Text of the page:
Bengaluru: Steve Bucknor is remembered in India for all the wrong reasons. The former West Indian umpire made headlines in the country for his controversial decisions. But, an Indian who shared umpiring duties and interacted with him, describes the Jamaican as one of the best in the business and dismissed all those claims of him being against Indian cricketers.

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Bucknor, who celebrated his 74th birthday last month (May 31), is one of the most-hated cricket umpires in India. He gave a shocking LBW decision against batting legend Sachin Tendulkar in a Test in Australia in 2003 and was also the man who stood in the controversial Sydney contest in 2008.

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Former Indian Test umpire AV Jayaprakash, who stood with Bucknor in international matches including the historic Test in Delhi in 1999 when Anil Kumble took all 10 wickets in an innings against Pakistan, opened up about Bucknor as an umpire.

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In an exclusive interview with Asianet Newsable, Jayaprakash praised Bucknor, who retired in 2009, for helping him in his international umpiring career and supporting youngsters who wanted to take up umpiring.

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“I have officiated international matches with Steve Bucknor. One thing I can confidently say is, he is not against Indians. Mistakes do happen,” Jayaprakash told Asianet Newsable when asked about Bucknor and controversies with Indians.

“Bucknor was criticised and made headlines in India because he gave Sachin Tendulkar out (2003). Also, a lot of things (Monkeygate) happened when he officiated the Sydney Test between India and Australia in 2008,” Jayaprakash, who stood in 13 Tess and 38 ODIs, added.

Bucknor officiated in a then world record 128 Tests, and 181 ODIs. His Test milestone was broken by Pakistan’s Aleem Dar. Bucknor made his umpiring Test debut in 1989. He stood in five consecutive World Cup finals (1992, 1996, 1999, 2003 and 2007), and he has also officiated in a football World Cup qualifier.

In 2003, Tendulkar shouldered his arms to a delivery from Australian paceman Jason Gillespie and the Master Blaster was hit on his pad. He was shocked when Bucknor raised the finger following an appeal from the Australians. On air, TV commentator Tony Greig called it “a dreadful decision”. The ball was going over the stumps, as revealed by the TV replays.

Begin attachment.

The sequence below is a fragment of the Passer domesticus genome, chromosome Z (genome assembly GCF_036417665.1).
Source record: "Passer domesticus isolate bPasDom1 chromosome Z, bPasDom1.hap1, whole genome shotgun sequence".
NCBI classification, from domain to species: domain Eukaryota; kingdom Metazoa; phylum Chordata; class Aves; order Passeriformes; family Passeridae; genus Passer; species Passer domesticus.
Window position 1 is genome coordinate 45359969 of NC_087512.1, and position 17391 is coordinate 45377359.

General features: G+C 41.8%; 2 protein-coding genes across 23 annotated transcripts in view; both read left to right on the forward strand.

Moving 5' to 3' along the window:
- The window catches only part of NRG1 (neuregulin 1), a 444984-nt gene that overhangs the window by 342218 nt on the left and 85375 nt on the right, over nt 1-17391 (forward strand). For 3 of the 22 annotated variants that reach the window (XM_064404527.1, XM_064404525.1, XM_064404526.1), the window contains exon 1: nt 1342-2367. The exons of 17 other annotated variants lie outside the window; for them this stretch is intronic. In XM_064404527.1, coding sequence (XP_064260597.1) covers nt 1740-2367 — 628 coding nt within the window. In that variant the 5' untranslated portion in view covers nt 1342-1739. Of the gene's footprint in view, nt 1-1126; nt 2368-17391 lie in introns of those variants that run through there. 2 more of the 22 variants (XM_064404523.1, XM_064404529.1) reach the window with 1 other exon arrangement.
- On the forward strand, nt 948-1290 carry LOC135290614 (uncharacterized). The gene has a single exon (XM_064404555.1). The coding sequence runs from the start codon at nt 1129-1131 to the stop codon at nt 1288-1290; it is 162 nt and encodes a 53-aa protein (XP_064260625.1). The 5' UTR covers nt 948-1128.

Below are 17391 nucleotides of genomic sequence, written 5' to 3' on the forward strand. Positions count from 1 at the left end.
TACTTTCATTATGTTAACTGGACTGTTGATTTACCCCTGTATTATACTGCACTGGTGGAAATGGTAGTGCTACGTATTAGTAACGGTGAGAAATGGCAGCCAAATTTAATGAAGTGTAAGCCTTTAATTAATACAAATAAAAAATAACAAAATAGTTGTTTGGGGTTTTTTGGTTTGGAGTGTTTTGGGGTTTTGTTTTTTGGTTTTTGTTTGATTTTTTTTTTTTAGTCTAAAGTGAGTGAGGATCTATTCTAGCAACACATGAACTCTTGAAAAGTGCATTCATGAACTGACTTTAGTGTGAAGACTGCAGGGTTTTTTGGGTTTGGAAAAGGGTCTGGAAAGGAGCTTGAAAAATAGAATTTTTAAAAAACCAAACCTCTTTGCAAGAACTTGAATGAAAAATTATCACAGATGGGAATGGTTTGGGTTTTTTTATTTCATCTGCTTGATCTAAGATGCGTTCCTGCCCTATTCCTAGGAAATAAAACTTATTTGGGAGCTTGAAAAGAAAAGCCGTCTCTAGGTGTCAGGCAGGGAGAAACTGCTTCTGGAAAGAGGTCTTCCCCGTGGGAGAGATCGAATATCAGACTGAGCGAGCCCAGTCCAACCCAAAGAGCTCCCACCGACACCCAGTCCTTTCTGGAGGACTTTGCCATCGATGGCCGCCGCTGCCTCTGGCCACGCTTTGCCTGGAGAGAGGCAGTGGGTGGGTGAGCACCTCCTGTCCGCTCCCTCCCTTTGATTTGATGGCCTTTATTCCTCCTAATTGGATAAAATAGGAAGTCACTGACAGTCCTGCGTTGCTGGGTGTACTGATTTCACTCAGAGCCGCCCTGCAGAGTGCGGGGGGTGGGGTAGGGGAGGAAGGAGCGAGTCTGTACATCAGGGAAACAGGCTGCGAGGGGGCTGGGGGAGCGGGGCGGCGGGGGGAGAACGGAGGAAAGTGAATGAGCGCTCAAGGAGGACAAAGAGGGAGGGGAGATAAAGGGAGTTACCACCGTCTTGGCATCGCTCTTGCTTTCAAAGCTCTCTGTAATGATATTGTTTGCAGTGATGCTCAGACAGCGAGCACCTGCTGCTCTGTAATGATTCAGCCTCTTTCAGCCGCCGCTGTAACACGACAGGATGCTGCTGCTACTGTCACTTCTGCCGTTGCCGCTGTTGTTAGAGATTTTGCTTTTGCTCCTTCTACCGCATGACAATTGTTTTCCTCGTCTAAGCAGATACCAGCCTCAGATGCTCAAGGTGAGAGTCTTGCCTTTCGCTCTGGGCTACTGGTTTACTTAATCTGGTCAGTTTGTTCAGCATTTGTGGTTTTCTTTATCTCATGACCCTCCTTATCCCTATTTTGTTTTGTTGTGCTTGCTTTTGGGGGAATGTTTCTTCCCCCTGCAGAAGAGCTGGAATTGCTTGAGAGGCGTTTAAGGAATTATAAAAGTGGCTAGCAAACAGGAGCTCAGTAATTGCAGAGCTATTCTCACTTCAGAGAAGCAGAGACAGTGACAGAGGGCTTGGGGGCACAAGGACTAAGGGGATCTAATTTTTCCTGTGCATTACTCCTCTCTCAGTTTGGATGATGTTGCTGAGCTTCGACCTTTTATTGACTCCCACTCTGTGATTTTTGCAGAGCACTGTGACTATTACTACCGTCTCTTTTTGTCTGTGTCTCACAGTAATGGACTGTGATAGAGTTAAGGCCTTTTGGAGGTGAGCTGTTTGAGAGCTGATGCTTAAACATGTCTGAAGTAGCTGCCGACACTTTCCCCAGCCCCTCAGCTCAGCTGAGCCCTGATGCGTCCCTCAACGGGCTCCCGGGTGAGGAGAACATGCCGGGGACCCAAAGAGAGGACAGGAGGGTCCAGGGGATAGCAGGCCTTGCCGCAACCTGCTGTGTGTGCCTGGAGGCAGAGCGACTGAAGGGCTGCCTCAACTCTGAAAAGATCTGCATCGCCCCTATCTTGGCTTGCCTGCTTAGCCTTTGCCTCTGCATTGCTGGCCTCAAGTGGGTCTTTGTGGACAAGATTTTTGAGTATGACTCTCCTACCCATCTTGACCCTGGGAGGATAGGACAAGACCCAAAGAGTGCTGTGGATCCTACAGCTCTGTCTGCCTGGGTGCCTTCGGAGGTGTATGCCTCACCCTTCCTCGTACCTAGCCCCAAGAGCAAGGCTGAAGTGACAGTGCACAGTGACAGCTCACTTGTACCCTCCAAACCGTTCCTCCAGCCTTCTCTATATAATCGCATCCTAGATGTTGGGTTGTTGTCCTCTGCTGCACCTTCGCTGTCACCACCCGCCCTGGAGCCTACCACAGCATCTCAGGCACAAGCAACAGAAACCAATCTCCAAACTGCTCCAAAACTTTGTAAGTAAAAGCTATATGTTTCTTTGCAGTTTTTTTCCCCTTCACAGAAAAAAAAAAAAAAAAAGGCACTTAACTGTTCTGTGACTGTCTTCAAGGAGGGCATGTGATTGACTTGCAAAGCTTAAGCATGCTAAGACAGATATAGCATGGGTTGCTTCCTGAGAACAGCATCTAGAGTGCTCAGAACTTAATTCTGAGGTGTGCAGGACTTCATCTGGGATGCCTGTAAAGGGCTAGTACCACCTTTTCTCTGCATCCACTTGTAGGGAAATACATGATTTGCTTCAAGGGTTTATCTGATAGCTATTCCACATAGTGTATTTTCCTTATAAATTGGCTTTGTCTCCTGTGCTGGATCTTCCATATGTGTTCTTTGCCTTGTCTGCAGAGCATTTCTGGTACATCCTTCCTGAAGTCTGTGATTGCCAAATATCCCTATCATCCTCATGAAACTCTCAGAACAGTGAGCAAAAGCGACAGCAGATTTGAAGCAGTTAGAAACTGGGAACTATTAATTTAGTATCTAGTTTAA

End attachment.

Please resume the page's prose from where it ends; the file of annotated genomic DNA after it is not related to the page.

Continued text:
Not only India, the entire cricket world was stunned after witnessing Bucknor’s horrendous decisions at the Sydney Cricket Ground (SCG) in 2008.

The current Indian coach Ravi Shastri, who was commentating on that match, had said on air, after one of his shocking decisions, “He (Bucknor) is past his sell-by-date. It is time to retire. ICC cannot go by past reputations”. After his poor performance in Sydney and a barrage of criticism, ICC removed him from the next Test in Perth, which India won.

However, Jayaprakash doesn’t back such a move of sacking umpires in the middle of the series. Recalling his job interview with the International Cricket Council (ICC) in 2008, Jayaprakash spoke about how the sport’s world governing body was impressed with his answer.

“In 2008, after I quit umpiring, I was called for the umpires’ manager (coach) job interview by the ICC. One of the questions asked was ‘Do you think an umpire should be sent back (in the middle of the series) if he has had a bad game?’. I told ICC that he should not be removed from umpiring duties. I explained that an umpire works very hard for so many years to get into the ICC panel and sometimes decisions do go wrong. The case is same with Steve Bucknor, he umpired in over 100 Test matches. He could not have been there without being on top of his game,” the 70-year-old said.

He also said there was a time when every team wanted Bucknor for matches because he was a top-quality umpire.

“He was a top umpire. Everybody wanted him to officiate. However, during the final stages of his career, he may have got some incorrect decisions. He himself has to say what went wrong with him,” Jayaprakash said.

AV Jayaprakash (centre)

Jayaprakash said he had suggested to the ICC on the importance of talking to match officials and addressing their personal problems, if any. 

“It is important for the ICC to take the umpires into confidence, talk to them about their personal issues which may affect their on-field performances. Through this, ICC can make them better umpires,” he said.

Stating that Bucknor loved to shop a lot, Jayaprakash said he has a lot of respect for him. “Off the field, one thing I noticed was, he (Bucknor) used to shop a lot. I have a lot of respect for him. He was the one who put me on to ICC and backed me. He did this as a recognition of talent, not for friendship. He always wanted good umpires to come up.”

Jayaprakash feels umpires are always remembered for bad decisions. “Umpiring is a thankless job. We are remembered for bad decisions. If an umpire is not mentioned in the media then we feel we have done a good job.”